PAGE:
My dads parkinsons lately...want a bit of support you may remember me as cookiesncream


#1

Hi everyone. i am cookiesncream but i had to create a new profile for you who dont know me my dad has parkinsons and has for 21 years hes now 59 and im 24.

Hes been fairly fine coping and such but then things have gone downhill hes been getting more hallucinations and such in the weeks before this happened. But i saw him walk in such a funny way one day because of how his walk was and he couldnt move he seemed to get stuck in the one position he couldnt get off the floor or anything unlike him totally. And hes been bad ever since. Ibuprofen and paracetamol worked for a time then he went off them started moving again but still in pain and now they arent even helping.

I thought it was a touch of dystonia spoke with the doctor he thinks sprain and now hes injured his other leg but im still worrying we went up accident and emergency the other night after the second call to the ambulance service in a few weeks never done that before they never sent an ambulance the second time but they did the first time. Im worried incase it dont go off even though they say it should get better but it also may be a progression of the parkinsons to they seem to say that more and more now.

They have put a plan in place painkillers physio and see how we go its just so hard at the moment has anyone got any words or wisdom to any of this??


#2

Hi there.

The not being able to move and being 'stuck' to the floor is a symptom of Parkinson's known as 'freezing'.

It is very distressing for the PD patient and others but is quite common and often happens when the medication is wearing off.  There is lots of information on this subject if you look online.  One thing that helps sometimes is to put something on the floor that the person can kick gently to help them walk along.  I hope you can find some information that helps your dad.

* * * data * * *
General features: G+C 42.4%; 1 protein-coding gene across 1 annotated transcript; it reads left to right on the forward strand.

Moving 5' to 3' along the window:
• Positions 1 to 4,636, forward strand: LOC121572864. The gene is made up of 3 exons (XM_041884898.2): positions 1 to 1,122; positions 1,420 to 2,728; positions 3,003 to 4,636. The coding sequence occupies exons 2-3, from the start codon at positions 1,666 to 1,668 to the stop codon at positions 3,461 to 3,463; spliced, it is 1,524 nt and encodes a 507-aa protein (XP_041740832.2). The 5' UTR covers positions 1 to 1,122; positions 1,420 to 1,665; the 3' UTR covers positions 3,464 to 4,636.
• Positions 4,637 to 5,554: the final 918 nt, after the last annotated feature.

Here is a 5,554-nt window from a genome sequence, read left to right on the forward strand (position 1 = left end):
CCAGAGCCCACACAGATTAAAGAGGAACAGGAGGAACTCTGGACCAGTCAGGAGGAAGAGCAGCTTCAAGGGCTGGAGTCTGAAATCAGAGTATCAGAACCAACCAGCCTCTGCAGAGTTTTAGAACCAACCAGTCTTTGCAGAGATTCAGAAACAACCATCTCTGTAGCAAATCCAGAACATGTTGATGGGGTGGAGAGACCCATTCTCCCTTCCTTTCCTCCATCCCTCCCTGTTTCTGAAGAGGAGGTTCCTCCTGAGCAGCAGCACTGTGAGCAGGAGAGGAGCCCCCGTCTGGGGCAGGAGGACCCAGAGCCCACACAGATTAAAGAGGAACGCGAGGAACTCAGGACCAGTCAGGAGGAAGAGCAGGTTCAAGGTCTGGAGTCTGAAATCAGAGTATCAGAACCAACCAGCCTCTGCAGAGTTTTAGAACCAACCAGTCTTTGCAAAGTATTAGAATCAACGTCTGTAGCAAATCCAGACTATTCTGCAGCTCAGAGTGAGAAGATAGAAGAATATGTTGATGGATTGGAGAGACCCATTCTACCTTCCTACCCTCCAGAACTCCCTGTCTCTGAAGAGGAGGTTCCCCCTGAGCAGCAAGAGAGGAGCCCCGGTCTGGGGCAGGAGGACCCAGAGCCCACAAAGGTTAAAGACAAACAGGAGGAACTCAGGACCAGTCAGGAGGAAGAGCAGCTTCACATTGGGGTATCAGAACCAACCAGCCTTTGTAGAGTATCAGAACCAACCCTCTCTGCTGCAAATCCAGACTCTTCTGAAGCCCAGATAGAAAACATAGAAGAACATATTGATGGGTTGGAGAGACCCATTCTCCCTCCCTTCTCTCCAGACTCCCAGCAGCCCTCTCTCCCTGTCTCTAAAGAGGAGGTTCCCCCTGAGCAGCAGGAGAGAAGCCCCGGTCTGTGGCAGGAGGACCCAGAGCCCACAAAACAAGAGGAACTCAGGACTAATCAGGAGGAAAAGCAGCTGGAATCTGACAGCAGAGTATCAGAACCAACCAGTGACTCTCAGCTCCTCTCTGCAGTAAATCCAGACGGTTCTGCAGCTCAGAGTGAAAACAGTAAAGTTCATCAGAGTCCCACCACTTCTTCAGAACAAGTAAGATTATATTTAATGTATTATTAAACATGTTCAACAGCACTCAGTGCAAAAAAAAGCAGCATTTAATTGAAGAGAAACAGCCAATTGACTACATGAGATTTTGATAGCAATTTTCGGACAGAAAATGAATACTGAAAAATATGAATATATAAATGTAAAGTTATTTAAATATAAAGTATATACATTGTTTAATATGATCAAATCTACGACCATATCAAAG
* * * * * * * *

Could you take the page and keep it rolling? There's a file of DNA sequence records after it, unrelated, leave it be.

#3

If it is freezing singing a tune can help as it starts a rhythm you can keep to also if frozen sand near to something you can hold onto and lean forward it can break the freezing.

as for Dystonia it is unmistakable if you see it or get it. I had it for over a year it is very debilitating and very very painful and depending on which part of the body it affects can twist and contort you into positions you would not think possible. I have in March had DBS and thankfully it has gone. 

Hope this helps and hope hope you have support as you and your dad are young.,I am 52 and had PD nine years now.

all the best to you


#4

Hi, after lots of years on the various medications they just do not work as well, so "freezing" and longer more aggressive "off" periods do become part of the pattern. The more aggressive stiffness during an "off" period makes a person more vulnerable to injury if they do try to shift themselves or if someone else tries to help them. So the physio could be a source of good advice. 

My husband and I spend time finding ways to "trick" his PD symptoms, like others have described above ( kicking a ball, singing or whistling, dancing or walking backwards). For stiffness we find that gentle massage works, not just in the regular way that massage can unknot tense muscles, we think that it triggers a different part of the nervous system and can therefore deactivate the nerves responsible for the spasm. Just the act of interacting, talking about it and trying different things also gives us a way forwards and gives him a constructive focus which calms him down and helps to get him through the fog of anxiety. If your dad is hallucinating then that will be stirring up big emotions of fear, and maybe defensiveness and hopelessness, which is why they have had such an undermining effect on his abilities to cope. If you feel comfortable about doing it you could ask the physio for advice on how you could use touch/massage to ease his physical and psychological pain; we all need physical contact, words alone are not enough.

And I just want to ask you who is around to help and support you? You need others around, whether is friends, volunteers or paid care staff; you can't carry this all on your own. Don't forget your own needs in all this.